The speakers were driven from a Carver TFM-42 power amp via Kimber 4PR cables. At the front end, I used a Carver CT-17 tuner/preamp. The speakers used for comparison were Mach 1 M-Two’s-two way acoustic suspension models with front-baffle driver placement. Sources were a Sony CDP-C315 CD player, a Dual CS5000 turntable used alternatively with Shure V15 Type V and Ortofon X1CM cartridges, and the Carver tuner. I listened to acoustic jazz, vocals, classical music, and vintage rock.

I first tried the Silent Speakers on the floor, well away from any walls, and then, as recommended in the owners manual, with their backs only about 3 inches from the wall. I liked the sound both ways, although there were differences. (Most of my listening was with the speakers in the recommended position against the wall, where they nearly disappear visually.) The sound was a bit warmer with the speakers close to the wall, and the soundstage was not quite as deep. In either position, the Silent Speakers’ bass was strong down to 40 Hz and still very much present at 20 Hz, although down a few dB.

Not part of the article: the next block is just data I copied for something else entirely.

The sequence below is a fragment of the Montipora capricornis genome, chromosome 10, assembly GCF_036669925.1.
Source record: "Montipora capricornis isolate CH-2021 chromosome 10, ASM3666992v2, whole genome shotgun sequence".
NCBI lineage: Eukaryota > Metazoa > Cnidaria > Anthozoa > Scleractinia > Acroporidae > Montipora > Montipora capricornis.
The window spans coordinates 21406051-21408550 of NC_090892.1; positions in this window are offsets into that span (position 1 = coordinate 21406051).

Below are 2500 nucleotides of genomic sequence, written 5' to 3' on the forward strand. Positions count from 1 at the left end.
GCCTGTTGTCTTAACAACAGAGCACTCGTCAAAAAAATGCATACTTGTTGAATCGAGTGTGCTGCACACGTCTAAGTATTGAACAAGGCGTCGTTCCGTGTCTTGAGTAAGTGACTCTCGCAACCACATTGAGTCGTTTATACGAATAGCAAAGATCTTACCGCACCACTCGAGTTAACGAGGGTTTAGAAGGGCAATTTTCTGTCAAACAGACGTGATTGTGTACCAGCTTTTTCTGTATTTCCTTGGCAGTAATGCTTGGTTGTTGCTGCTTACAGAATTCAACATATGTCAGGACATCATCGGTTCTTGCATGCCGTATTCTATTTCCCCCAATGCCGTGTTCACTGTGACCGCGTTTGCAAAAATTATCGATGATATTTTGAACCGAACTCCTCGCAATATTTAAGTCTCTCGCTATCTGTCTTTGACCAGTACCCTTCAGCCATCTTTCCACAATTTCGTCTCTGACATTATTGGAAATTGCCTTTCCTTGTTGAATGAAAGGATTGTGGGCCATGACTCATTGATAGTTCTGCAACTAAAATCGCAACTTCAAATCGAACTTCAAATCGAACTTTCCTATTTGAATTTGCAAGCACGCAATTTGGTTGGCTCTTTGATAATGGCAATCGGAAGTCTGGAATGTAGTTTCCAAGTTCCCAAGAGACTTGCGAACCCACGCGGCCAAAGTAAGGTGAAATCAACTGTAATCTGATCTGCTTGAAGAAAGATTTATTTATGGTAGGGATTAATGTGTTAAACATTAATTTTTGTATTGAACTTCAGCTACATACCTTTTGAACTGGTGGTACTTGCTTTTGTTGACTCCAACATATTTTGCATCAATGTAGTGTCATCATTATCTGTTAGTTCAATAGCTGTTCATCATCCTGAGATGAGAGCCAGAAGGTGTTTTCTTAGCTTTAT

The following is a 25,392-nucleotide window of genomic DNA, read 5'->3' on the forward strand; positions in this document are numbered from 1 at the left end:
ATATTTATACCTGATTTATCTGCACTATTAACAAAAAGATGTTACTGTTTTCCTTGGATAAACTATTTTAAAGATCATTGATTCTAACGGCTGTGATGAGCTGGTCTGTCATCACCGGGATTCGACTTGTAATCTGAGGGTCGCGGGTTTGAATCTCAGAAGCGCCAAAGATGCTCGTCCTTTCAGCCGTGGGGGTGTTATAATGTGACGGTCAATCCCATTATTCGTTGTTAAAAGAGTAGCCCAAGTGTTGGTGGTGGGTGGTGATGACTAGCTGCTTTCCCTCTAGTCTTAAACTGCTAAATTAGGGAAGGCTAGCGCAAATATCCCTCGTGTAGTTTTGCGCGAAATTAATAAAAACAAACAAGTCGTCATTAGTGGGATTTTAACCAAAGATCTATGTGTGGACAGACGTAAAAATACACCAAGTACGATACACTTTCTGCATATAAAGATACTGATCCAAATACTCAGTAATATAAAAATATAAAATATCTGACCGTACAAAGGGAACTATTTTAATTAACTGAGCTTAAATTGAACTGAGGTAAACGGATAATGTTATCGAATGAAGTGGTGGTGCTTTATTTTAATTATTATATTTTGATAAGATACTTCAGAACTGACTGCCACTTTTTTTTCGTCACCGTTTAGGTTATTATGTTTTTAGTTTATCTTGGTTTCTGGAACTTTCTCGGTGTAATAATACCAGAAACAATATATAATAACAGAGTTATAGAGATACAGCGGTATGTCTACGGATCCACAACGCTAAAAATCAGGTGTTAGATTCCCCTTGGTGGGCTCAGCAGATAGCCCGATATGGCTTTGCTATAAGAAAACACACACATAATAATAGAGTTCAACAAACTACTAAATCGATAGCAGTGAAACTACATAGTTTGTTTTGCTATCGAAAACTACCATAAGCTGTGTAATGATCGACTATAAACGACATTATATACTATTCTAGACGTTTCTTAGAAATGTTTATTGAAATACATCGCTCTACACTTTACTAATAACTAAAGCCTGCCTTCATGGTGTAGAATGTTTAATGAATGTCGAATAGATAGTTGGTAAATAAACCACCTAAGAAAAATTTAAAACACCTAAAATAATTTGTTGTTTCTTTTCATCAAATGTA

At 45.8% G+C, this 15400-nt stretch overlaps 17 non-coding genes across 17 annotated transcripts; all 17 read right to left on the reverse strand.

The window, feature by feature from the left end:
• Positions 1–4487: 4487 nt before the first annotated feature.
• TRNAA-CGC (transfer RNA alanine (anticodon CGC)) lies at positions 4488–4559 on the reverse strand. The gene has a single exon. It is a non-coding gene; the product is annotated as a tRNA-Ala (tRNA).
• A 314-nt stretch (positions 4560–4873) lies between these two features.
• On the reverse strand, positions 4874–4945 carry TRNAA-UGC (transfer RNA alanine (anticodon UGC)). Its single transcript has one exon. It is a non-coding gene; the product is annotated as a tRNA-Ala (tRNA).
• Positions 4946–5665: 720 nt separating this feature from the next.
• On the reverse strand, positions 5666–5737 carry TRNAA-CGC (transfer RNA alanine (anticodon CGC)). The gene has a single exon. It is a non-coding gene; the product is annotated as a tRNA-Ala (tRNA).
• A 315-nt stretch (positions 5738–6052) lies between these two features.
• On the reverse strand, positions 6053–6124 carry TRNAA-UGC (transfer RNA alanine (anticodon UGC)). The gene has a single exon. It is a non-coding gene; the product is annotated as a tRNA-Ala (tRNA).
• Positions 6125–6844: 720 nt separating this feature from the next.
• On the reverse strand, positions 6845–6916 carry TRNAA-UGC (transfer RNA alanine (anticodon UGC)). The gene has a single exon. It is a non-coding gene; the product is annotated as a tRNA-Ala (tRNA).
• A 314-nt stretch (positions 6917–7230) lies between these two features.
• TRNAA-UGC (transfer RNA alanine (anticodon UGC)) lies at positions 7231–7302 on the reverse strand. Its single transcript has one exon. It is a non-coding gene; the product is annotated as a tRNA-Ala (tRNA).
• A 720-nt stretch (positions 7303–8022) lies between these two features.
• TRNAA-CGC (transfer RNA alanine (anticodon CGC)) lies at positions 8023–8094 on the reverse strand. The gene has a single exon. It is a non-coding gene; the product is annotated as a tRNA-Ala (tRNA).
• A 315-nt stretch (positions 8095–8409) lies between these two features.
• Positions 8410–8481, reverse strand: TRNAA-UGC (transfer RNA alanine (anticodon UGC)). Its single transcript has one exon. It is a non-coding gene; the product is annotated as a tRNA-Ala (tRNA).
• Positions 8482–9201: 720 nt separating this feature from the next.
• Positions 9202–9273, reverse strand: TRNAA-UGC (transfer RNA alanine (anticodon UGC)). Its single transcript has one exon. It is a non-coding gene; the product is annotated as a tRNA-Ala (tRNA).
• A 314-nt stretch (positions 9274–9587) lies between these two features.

The Silent Speakers created a wide and spacious soundstage, with imaging that was a bit diffuse and a sound that was slightly less detailed that of the Mach 1 M-Two speakers. The sound extended well beyond the outside edges of the Silent Speakers and was a bit recessed, as if heard from a distance, with the soundstage slightly lower than the listener. It reminded me of the sound of a live performance from front-row balcony seats. Bass was very good, and remarkable in view of these speakers’ size. The strong bass and good dynamic range added to the realism of the reproduction. The speakers reached deep enough to vibrate the floor with timpani, organ, and double bass. I had a sense of hearing the orchestra spread before me, with good center fill. The character of pink noise and of music with prominent highs changed between the seated and standing positions, becoming slightly softer when I was seated (and thus farther off the driver axes). The soundstage was not as deep and layered as with the Mach 1 speakers but still had a three dimensional character.